High Tech Bullets and Slugs
Copper and other “monolithic” ammo: Lethal on deer and good for conservation
By Gordon Batcheller, Chief Wildlife Biologist, NYS DEC
When I dropped the hammer, the deer dropped in her tracks. I witnessed the same performance four times last fall. One shot: a clean, quick kill. I was impressed with my new copper slugs and bullets. They did the job. Ammo manufacturers are now producing high-tech bullets and slugs to meet a growing market in non-lead rounds for big game hunting. My 20 gauge shotgun and .308 rifle are loaded with pure copper ammo. Other manufacturers are producing similar “monolithic” bullets from alloys, all of which share one thing in common: they contain no lead. And, they work. As New York’s Chief Wildlife Biologist, I am encouraging New York’s deer hunters to take a look at options for high-tech ammo. You’ll be impressed with the performance of these non-lead rounds. There are other benefits from making the switch to copper and other monolithic bullets and slugs—you will produce more high-quality venison with less meat damage, and you will eliminate the risk that scavenging wildlife, particularly eagles, will get sick or die from eating lead fragments. Non-lead: Good for hunting; good for high quality venison; good for conservation.
To learn more about alternatives to lead ammo, see www.huntingwithnonlead.org and www.dec.ny.gov/outdoor/48420.html.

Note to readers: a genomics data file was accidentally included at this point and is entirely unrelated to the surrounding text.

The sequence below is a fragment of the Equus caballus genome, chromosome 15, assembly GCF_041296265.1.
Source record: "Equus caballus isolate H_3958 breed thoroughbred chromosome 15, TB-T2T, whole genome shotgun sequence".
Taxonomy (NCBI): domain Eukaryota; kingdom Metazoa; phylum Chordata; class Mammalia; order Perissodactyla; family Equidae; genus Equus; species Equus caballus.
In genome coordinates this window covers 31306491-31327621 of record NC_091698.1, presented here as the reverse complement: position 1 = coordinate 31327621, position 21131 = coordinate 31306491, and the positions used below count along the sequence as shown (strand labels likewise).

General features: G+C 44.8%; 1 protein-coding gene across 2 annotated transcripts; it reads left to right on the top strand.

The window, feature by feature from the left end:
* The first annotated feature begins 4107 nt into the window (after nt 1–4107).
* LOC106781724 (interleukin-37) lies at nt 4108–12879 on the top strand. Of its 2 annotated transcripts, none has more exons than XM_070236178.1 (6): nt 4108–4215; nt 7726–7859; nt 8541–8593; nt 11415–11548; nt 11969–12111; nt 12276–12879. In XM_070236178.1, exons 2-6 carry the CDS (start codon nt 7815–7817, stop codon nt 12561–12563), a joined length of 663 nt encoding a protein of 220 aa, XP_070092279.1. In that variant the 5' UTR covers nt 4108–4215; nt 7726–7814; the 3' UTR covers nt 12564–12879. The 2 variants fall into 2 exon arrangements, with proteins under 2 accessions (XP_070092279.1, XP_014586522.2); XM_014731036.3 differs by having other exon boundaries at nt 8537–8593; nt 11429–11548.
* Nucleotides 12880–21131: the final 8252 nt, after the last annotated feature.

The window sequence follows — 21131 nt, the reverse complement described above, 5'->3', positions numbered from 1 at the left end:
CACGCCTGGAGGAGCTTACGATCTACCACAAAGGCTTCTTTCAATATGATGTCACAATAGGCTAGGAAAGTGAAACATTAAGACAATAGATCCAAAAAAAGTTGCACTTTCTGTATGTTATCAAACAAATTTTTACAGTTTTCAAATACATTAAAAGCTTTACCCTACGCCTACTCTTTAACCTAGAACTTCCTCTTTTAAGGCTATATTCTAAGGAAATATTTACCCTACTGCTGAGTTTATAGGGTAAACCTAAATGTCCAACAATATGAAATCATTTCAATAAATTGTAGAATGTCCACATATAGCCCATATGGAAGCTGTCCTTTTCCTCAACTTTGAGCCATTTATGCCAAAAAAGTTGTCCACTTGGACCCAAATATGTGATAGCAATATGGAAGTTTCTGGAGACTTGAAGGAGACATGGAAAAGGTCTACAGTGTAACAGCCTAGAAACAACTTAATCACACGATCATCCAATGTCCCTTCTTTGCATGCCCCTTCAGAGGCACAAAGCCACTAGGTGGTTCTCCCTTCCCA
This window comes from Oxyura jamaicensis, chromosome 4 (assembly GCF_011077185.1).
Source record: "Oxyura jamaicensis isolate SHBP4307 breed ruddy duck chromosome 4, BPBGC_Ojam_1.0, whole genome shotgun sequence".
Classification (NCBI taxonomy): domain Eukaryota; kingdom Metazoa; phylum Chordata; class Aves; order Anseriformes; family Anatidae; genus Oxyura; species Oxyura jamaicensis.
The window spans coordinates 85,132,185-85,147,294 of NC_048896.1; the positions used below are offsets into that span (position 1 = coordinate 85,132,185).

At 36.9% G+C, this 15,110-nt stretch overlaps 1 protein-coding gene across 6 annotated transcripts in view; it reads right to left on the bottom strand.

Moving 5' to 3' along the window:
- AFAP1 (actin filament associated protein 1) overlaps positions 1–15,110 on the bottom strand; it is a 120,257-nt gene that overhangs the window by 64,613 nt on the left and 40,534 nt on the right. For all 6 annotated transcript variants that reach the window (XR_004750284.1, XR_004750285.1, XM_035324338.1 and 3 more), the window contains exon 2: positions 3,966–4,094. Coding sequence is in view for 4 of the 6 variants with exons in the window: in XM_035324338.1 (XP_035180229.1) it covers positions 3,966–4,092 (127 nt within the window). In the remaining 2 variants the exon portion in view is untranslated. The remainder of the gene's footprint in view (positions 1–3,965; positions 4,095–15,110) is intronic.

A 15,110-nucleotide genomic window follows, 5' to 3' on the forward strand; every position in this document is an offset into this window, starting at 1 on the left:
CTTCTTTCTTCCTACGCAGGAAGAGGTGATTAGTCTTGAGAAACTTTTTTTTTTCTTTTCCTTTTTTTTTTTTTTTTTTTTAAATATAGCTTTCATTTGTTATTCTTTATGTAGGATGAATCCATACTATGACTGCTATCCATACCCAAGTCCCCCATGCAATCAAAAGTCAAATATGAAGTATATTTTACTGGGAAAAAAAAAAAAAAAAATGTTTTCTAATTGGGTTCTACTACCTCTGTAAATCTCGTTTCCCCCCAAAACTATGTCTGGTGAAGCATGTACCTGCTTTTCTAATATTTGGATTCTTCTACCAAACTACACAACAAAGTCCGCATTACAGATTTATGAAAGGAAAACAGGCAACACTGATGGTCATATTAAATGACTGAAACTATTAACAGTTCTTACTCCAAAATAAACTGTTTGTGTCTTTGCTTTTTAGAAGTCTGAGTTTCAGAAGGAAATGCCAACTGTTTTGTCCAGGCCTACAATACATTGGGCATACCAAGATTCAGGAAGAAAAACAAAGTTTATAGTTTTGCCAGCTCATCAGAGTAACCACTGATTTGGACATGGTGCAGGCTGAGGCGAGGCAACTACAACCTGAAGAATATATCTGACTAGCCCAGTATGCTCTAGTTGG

E-mail us your comments or experiences with nonlead ammo: email to firstname.lastname@example.org; type “nonlead ammo” in the subject line.
High tech copper and similar monolithic solid bullets are available in many popular cartridges at prices comparable to premium lead ammo. They produce near perfect mushrooms that are deadly for big game hunting.
Copper ammo is also available for shotguns in both 12 and 20 gauge. Copper slugs (right) form perfect mushrooms and are an excellent choice for New York deer hunters.
Copper and other monolithic bullets (right) are harder and don’t break apart like lead bullets (left). Because they stay intact throughout the wound channel, they produce massive shock for clean, quick kills.
Copper bullets in sabots (left) are available for modern muzzleloading rifles. They are nearly identical to lead bullets in sabots (right).
Traditional muzzleloading bullets travel slower than high-speed rifle ammo, and remain largely intact when shot at big game. This means there is less risk of lead fragments being eaten by scavenging wildlife.
Lead bullets begin breaking apart as soon as they enter a deer. The bullet fragments reduce the amount of clean venison available to hunters, and increase the chances that scavenging wildlife, including bald eagles, may eat lead and get sick when they feed on the gut pile or find a wounded deer. Image courtesy of the Minnesota Department of Natural Resources.
The picture is from 2010, NY#68 Pond Eddy (Delaware River), taken February 22 while they were setting up for the breeding season. They were successful in fledging one young. The photo was taken by Scott Rando, a long-time volunteer.
Bald eagles have recovered in New York, and their population continues to grow. However, since 2010, DEC examined 14 eagles that died of lead poisoning after eating lead ammo fragments. Hunters who choose to switch to the new high tech bullets and slugs will know that they are not contributing to the potential death of our national bird.
Regulations in red are new this year.
Purple text indicates an important note.